Male northern hawk-owls are generally 36–42.5 cm (14.2–16.7 in) long and weigh 300 g (11 oz). Females are slightly bigger with a length of 37.2–44.7 cm (14.6–17.6 in) and a mass of about 340 g (12 oz). Both male and female have similar wingspans of about 45 cm (18 in). The northern hawk-owl plumage is relatively dark brown with an off-white spotting pattern on all dorsal parts of the body with the exception of the back of the neck which boasts a black v-shaped pattern. The underbelly is generally white or off-white which continues to the toes with brown bands on the breast and stomach. It also boasts a long tail with brown banding. The northern hawk-owl has a smokey white face with a black border, a flat head, yellow eyes and a yellow curved beak.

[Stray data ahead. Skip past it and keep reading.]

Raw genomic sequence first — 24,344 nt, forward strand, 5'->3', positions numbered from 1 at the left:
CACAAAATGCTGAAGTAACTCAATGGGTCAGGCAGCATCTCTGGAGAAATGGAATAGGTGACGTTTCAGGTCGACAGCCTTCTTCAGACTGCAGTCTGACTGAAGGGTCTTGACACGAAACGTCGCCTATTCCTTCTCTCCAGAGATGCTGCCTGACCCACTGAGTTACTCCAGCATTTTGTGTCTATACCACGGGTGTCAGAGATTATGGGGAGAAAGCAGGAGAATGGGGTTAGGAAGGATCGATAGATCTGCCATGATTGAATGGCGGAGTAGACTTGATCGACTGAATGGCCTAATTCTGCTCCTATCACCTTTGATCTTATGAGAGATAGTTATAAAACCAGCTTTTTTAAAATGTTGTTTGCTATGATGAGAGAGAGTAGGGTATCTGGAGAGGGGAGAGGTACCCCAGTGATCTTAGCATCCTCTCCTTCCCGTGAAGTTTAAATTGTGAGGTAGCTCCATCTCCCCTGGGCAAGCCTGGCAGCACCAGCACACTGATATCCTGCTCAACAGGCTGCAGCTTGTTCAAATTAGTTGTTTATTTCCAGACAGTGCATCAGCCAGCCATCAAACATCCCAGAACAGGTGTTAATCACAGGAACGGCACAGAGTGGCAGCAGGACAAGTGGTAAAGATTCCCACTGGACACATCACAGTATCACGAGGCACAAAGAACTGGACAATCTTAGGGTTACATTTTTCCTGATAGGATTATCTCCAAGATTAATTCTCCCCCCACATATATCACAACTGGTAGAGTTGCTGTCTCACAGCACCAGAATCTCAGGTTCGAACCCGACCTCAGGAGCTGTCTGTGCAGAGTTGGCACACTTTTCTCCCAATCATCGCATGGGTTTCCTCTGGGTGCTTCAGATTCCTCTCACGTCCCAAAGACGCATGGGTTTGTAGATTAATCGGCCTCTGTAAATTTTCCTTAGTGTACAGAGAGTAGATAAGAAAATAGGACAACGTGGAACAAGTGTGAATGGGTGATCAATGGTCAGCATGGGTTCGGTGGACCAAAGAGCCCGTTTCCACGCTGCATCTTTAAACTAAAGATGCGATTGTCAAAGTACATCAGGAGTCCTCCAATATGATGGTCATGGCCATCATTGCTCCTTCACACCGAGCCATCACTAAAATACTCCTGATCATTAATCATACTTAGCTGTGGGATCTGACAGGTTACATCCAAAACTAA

The northern hawk-owl has been said to resemble a hawk in appearance and in behavior. In North America, its appearance in flight is often considered similar to a Cooper's hawk (Accipiter cooperii). It has been suggested that this may be because the hawk-owl may partially fill an important diurnal niche similar to that of day hunters such as hawks.
S. ulula has a variety of calls used by the different sexes in different situations. When attracting a mate the male usually lets out a rolled whistle of ulululululululul and a sound similar to tu-wita-wit, tiwita-tu-wita, wita, when perching at a potential nest site. The female’s call is usually less constant and more shrill.
When alerting to danger, the northern hawk-owl lets out a sound similar to rike, rike, rike, rike. It also releases a high pitched scream followed by a yip when an intruder is near to the nest. To warn of impending dangers to a fledgling, the hawk-owl will let out a noise similar to ki ki kikikikiki. Calls can vary in length from 15 s to 2 min.